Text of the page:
Northeastern Minnesota Schools, 8 Schools/Districts, $5,261: Duluth Public Schools, $2,517; Hill City KIDS PLUS, $415; Aitkin KIDS PLUS, $366; International Falls KIDS PLUS, $417; McGregor KIDS PLUS/Something Cool Inc., $408; Bovey/Coleraine KIDS PLUS, $327; Bigfork Public School, $408; Mountain Iron Buhl School District, $403.
      COMMUNITY VITALITY: United Way of Northeastern Minnesota, Chisholm, $6,250 to support for technology upgrades; APEX, Duluth, $607 in support of the Transition/Succession Seminar held May 18; WDSE-WRPT, Duluth, $3,000 in support of public affairs programming in northeastern Minnesota; Minnesota Council of Nonprofits, St. Paul, $550 to offer membership support for programs and activities in northeastern Minnesota.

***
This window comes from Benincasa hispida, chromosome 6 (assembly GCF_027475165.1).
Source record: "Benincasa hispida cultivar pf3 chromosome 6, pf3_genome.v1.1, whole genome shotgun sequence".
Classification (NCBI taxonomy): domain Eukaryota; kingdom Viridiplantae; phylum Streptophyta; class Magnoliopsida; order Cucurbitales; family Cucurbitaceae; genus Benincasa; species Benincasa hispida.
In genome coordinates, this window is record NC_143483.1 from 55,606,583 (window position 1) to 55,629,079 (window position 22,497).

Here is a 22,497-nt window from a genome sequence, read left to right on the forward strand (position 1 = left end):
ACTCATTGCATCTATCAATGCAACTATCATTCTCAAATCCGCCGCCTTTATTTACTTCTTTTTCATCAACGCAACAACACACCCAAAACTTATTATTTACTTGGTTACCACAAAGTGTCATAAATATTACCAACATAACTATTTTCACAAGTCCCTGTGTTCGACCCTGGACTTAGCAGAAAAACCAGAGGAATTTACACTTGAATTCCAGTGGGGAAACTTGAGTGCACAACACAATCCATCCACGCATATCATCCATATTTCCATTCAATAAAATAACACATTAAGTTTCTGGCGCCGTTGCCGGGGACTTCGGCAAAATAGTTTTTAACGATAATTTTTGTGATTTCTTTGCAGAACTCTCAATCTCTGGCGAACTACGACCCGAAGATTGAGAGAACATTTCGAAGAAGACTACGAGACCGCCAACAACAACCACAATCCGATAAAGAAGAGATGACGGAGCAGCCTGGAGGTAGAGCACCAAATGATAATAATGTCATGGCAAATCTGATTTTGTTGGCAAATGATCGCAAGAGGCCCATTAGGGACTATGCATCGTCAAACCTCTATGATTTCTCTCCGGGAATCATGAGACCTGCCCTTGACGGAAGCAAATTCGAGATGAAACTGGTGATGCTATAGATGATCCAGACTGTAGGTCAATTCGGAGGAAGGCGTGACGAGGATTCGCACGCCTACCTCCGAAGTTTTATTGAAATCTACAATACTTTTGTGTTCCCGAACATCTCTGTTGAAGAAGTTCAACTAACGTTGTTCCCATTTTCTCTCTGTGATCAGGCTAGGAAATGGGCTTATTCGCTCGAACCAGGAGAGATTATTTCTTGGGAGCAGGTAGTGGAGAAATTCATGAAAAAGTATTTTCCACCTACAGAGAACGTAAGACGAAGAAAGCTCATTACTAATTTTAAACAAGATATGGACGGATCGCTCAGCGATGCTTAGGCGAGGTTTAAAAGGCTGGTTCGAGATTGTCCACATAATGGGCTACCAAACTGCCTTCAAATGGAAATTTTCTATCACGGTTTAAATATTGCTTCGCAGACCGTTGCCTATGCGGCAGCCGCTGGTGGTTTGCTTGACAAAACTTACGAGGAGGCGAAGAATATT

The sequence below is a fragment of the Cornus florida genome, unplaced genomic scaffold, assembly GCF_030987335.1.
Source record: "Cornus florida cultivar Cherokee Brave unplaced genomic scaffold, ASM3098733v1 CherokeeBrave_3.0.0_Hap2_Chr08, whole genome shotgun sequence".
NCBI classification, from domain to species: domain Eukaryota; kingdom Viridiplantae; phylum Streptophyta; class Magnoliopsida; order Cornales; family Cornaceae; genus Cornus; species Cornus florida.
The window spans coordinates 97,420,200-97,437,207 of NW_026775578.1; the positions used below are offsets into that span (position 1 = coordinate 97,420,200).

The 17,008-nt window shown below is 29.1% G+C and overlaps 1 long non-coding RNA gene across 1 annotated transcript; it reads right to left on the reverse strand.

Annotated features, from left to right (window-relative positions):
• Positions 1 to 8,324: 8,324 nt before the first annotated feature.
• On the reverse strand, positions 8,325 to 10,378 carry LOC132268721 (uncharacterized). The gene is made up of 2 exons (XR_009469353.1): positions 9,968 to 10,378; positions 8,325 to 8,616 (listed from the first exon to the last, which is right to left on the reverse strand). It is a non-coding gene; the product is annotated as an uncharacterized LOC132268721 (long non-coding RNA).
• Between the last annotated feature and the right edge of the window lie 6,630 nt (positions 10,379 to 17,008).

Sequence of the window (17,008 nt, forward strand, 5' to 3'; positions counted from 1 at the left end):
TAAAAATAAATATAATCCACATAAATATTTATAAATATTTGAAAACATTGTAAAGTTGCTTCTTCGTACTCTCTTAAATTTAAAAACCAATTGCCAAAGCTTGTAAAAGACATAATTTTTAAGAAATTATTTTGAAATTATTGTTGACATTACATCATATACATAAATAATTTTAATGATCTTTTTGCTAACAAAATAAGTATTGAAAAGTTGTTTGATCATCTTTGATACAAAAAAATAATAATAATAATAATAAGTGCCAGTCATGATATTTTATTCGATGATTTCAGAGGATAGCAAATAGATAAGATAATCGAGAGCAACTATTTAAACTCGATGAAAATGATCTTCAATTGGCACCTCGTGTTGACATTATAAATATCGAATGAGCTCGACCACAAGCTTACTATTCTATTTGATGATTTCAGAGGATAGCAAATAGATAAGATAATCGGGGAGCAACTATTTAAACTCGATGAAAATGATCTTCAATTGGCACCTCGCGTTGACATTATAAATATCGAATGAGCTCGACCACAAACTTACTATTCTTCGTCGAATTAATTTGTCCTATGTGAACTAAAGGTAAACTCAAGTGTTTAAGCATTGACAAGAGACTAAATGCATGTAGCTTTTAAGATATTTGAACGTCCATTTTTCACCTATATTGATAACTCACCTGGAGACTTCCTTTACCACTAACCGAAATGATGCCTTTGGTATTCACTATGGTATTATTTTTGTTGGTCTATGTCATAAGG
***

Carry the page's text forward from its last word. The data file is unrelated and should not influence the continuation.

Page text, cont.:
SELF-RELIANCE: SOAR Career Solutions, Duluth $5,000 to provide gap funding for services to people exiting incarceration; Grand Rapids Human Rights Commission,  $1,000 to support the first Indigenous People's Day in Grand Rapids; Arc Northland, Duluth, $15,000 to provide support and advocacy for children with disabilities and their families; Lutheran Social Service of Minnesota, Duluth, $60,000 to provide services to youth who are homeless or at risk of homelessness; Minnesota Coalition for the Homeless, St. Paul, $1,000 to provide scholarship opportunities for the Minnesota Coalition for Homeless annual conference; Second Harvest North Central Food Bank,  Grand Rapids, $10,000 to support for the backpack program to provide food for children in need in Aitkin and Itasca counties; Second Harvest Northern Lakes Food Bank, Duluth, $4,500 to increase understanding about the dynamics of poverty to northeastern Minnesota organizations working on hunger relief; Range Transitional Housing Inc., Virginia, $1,500 to support the northern St. Louis County Community Connect event; Minnesota Coalition for the Homeless, St. Paul, $5,000 to support efforts to work with Native Nations in northeastern Minnesota to address issues of homelessness; All Nations Indigenous Center Inc., Duluth, $5,000 to help in the formation and strengthening of an organization dedicated to addressing issues facing Indigenous people; Lake Vermilion Guides League, Soudan, $500 in support of the second annual Take a Wounded or Senior Vet Fishing event.